Oregon Logging in the 1900s
Timber had its ups and downs in Oregon history. Though a roaring industry through the 1920s, the Great Depression hit logging hard. By 1931, most mills operated at less than half capacity. The war economy of the 1940s increased both demand and production in the middle of a wartime labor shortage. Women worked sawmills in great numbers during World War II, and the postwar construction boom kept jobs plentiful.
Environmental devastation followed logging operations. By the 1950s, timber companies promoted the “conversion” of old-growth forest into fast-growing stands. They sold the idea of clear-cutting whole regions as a “scientifically sound” practice. Companies at the time also dramatically increased the use of chemicals to control brush and undergrowth. Weak state and federal laws left forests open to exploitation. Strong laws protecting Oregon’s forests began in the 1970s with a ban on DDT and herbicides 2, 4, 5-T.
Major regulations did not come into effect until wildlife protections in 1991 slowed timber cutting on federal land. Today the industry is in decline, with private harvests down 20% from pre-1990s levels. On federal lands, Forest Service harvests fell over 90% from 2 billion board feet in 1990, to 245 million in 2000, and down to around 55 million in 2015.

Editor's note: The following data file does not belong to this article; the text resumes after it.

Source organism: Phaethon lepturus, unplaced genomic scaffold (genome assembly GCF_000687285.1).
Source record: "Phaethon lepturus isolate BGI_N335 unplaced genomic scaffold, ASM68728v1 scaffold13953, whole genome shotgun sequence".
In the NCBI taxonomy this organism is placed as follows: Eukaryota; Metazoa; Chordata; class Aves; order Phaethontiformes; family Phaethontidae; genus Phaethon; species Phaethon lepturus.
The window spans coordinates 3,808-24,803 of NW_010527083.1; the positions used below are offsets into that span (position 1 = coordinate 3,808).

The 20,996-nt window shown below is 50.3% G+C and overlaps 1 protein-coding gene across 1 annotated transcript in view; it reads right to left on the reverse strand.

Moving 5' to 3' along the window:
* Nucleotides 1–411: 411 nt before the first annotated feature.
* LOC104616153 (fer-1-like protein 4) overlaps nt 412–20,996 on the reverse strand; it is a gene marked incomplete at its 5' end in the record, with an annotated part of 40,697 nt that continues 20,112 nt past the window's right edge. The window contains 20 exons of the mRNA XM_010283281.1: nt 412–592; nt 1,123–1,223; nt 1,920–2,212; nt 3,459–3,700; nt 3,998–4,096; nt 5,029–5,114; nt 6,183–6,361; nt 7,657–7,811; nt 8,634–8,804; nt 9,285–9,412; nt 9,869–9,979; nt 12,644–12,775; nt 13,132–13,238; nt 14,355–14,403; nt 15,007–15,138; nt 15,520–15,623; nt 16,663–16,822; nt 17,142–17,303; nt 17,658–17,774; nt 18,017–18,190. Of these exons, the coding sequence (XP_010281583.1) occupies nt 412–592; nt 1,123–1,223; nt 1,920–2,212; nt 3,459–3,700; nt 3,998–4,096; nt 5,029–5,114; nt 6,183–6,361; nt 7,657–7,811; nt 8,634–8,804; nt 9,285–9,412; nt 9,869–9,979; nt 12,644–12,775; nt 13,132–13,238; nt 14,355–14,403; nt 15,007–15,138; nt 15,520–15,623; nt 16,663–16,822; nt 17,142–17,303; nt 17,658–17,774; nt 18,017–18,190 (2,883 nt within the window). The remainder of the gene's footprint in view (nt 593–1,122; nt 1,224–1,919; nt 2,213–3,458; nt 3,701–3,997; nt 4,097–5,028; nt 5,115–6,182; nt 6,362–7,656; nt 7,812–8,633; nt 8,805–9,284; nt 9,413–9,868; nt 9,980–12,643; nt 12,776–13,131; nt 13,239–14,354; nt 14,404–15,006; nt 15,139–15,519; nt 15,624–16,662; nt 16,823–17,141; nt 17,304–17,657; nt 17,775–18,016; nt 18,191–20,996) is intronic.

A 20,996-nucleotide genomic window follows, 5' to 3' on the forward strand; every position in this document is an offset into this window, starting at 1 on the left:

Not only regulations but also the trend of replacing workers with machines have cut logging jobs since the 1980s. In the 1970s, timber employed over 80,000 Oregonians. This accounted for roughly 1 in 10 private sector jobs, 12% of Oregon’s Gross Domestic Product, and 13% of private sector wages. By 2019, Oregon’s logging industry amounted to only 30,000 employees, closer to 1 in 50 private sector jobs.
More 1900s Oregon Logging Photos
Market changes and environmental restrictions reduced the importance of logging to the Oregon economy in the late 1900s. Shown above is the Hampton Lumber Mill in Tillamook. (Oregon State Archives, 2012) Enlarge Image
Men use long poles in 1951 to maneuver logs into rafts to float on the Umpqua River to a mill for processing.
(Oregon State Archives) Enlarge Image
Logs clog a streambed awaiting a spring flood to carry them to the Columbia River in the early 1900s. (Courtesy of Oregon Historical Society) Enlarge Image
A 1950s graphic shows a complex system of cables used to load large logs onto log trucks for transport to wood products mills. (Courtesy of Oregon Historical Society) Enlarge Image